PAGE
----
- Contributed by
- Betty Barrett
- People in story:
- Betty, Iris and Peter Davis
- Location of story:
- Hambledon, Surrey
- Article ID:
- Contributed on:
- 24 February 2004
An account of life as an evacuee in the Surrey village of Hambledon during the Second World War by Betty Barrett.
When I recently visited Oakhurst cottage where I lived during the Second World War as an evacuee, I was kindly asked to write a short résumé of our stay in Hambledon. As it is some 63 years ago you must forgive any small lapses of memory that may occur.
At that time the Davis family, which consisted of my Mother, Father and five children, lived in Wandsworth which is south west of London, on the borders of Earlsfield and Southfields. As war loomed ever nearer, the “powers that be” decided that it would be beneficial to send as many children as possible to places of safety and this would leave the parents to do important “war work” without the worry of children to look after.
My parents decided to send my elder brother and younger sister and me away from the dangers of enemy bombing, and told us we would be going to the country — perhaps staying on a farm ! We three were quite excited at the prospect of re-visiting the country as we had spent most of our summer holidays at a lovely cottage called “The Sheiling” in Abinger Hammer, Dorking, Surrey. Each summer we looked forward to the lovely walks and visiting the little villages around about. With this in mind, we packed our haversacks and gas masks and set off.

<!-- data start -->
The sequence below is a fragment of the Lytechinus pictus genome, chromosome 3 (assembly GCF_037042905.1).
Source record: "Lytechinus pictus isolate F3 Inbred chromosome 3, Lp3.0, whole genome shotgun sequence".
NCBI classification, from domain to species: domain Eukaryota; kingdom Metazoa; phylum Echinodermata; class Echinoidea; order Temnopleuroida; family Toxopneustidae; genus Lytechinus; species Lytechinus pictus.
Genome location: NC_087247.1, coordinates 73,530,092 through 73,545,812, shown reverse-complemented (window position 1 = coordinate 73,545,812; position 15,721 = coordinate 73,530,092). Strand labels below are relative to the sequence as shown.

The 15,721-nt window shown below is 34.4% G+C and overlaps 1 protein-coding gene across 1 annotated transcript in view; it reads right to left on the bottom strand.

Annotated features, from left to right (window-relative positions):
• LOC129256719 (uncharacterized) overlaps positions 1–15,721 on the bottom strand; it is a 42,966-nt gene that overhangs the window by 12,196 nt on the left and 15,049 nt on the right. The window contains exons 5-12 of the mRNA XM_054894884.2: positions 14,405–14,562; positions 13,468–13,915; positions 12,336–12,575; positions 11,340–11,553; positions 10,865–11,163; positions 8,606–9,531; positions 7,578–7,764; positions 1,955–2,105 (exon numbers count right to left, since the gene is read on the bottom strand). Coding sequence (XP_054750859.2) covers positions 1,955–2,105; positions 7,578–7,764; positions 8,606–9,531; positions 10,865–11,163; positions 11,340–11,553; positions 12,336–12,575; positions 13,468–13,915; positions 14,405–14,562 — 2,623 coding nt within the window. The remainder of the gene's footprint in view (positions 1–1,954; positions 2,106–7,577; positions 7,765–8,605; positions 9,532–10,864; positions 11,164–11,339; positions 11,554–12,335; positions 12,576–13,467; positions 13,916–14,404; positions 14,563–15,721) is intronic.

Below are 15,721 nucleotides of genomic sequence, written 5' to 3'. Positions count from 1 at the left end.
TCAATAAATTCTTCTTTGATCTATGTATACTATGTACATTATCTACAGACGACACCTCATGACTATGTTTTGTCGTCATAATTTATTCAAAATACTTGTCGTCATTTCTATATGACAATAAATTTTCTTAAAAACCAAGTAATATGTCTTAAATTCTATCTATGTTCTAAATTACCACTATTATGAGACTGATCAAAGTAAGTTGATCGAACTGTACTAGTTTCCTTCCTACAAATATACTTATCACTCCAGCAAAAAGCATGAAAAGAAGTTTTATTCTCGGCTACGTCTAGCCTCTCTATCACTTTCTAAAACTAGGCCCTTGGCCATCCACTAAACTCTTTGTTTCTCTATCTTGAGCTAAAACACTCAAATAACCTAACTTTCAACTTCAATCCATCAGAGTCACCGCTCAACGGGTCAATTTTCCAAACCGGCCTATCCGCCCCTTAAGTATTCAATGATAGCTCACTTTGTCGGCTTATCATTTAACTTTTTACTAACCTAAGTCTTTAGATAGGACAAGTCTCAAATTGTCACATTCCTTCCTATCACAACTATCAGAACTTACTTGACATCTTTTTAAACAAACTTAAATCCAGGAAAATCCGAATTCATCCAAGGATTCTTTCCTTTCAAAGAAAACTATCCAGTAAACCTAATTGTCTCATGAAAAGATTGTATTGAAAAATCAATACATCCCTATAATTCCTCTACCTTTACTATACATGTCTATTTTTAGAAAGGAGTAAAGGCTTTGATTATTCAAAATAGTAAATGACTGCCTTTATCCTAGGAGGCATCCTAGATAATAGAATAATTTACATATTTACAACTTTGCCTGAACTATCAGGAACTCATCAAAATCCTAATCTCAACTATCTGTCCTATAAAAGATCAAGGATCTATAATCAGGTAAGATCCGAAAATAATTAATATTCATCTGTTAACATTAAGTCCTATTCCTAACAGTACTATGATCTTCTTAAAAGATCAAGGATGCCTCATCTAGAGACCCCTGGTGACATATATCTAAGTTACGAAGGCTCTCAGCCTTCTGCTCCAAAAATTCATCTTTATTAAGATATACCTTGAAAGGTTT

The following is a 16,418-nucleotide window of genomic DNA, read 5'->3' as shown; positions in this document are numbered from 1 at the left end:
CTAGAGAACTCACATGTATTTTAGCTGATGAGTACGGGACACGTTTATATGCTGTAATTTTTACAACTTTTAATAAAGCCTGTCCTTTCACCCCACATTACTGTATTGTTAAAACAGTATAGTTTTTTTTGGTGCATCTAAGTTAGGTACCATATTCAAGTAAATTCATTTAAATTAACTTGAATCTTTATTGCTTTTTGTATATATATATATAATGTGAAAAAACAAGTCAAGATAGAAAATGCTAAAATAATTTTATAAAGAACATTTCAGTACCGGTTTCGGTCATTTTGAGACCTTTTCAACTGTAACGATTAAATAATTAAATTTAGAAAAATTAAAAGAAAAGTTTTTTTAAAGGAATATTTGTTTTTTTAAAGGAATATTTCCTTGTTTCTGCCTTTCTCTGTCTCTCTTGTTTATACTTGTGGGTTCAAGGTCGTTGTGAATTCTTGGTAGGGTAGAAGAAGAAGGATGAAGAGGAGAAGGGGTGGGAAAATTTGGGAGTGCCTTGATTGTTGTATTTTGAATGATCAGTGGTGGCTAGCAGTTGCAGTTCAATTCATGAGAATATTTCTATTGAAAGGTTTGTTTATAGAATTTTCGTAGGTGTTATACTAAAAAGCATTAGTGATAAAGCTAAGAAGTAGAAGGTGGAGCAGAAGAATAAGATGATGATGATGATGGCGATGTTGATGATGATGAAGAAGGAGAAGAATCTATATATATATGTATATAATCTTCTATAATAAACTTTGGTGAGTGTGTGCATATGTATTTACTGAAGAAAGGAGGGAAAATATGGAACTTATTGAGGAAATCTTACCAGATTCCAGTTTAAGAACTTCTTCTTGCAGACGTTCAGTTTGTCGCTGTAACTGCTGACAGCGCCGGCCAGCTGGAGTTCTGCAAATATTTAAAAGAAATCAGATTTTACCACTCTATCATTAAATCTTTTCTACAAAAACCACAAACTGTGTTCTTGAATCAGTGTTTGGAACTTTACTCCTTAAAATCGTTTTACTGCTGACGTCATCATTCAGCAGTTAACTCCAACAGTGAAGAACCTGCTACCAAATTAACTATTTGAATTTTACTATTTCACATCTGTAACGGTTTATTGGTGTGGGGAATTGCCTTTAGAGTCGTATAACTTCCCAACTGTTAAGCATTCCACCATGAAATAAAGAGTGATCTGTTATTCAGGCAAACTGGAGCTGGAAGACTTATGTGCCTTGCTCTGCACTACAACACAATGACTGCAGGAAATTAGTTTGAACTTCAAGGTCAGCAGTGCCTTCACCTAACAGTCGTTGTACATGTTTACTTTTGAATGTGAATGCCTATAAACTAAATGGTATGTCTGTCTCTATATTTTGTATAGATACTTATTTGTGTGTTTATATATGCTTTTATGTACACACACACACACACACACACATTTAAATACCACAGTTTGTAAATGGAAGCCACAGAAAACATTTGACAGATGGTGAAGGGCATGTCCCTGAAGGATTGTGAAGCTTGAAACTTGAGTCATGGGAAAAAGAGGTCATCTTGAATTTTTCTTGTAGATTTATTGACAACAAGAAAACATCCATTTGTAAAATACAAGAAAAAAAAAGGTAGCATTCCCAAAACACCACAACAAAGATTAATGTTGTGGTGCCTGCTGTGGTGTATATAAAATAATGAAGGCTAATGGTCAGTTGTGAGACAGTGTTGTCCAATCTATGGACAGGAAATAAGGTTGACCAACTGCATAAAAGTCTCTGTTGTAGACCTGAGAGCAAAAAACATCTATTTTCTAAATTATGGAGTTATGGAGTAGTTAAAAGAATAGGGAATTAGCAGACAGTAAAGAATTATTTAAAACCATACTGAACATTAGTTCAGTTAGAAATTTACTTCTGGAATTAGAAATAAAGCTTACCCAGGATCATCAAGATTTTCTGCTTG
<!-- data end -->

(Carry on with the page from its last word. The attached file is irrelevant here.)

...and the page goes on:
My brother Peter, who was 12 years old went to Swaffield Road Boys School and as my Mother insisted we all stayed together, we joined in with his class of about 28 boys ! A few days before the 3rd September 1939 we found ourselves on Earlsfield Station waiting for our train. It hadn’t really sunk in before then that our Mother wasn’t coming with us and there were many tearful farewells.
When we arrived at Whitley Station, we were met by several cars which took us all to the village Institute by the green. There we were taken to the families who had agreed to take us. Our first stay was at two semi-detached cottages in Vann Lane, almost opposite Vann House. My Brother was on the right side with the Goodchilds and my Sister and I were with Mr and Mrs Denyer on the left. They were an elderly couple and it must have seemed a daunting task to suddenly have two little girls to be responsible for. At first we were terribly homesick and often cried ourselves to sleep in the borrowed camp beds we slept in. We had never been away from home before without our Mother and the only consolation we had was knowing Peter was on the other side of the wall.
After some weeks we began to settle down and enjoyed playing in the apple orchard at the back of the cottages and I am sure Mrs Denyer’s home made cakes and lemonade had something to do with It! Therefore my sister Iris who was only 8 years old and myself aged 10, were somewhat apprehensive when told we were to move to another house about half a mile away towards Hambledon.
It appears Mrs Denyer wasn’t too well and was finding it tiring looking after two children and as we girls didn’t want to be separated, the billeting officer, Mrs Horstman, agreed to take us in until another place was available. We were very upset at leaving Peter behind but he promised to come and see us often — and he did.
Mr and Mrs Horstman lived in a lovely house with a beautiful garden and we were very happy there. They had three daughters, two of whom came home for the holidays. They owned some horses in a field at the side of the house, and sometimes let us help bring them into the stables. We were thrilled to sit on their backs whilst being led by Jane and Honor, the latter can be seen in the “Brownie” photograph on the right at the back. My Sister loved the Brownies as I did the Guides. We also belonged to the G.F.S. (the Girls Friendly Society) where we made lavender bags etc, for the Sale of Work. On one of my Brothers visits to see how we were getting on, he discovered a car in the garage which he thinks was built by Mr Horstman, and he remembers his name being on the front !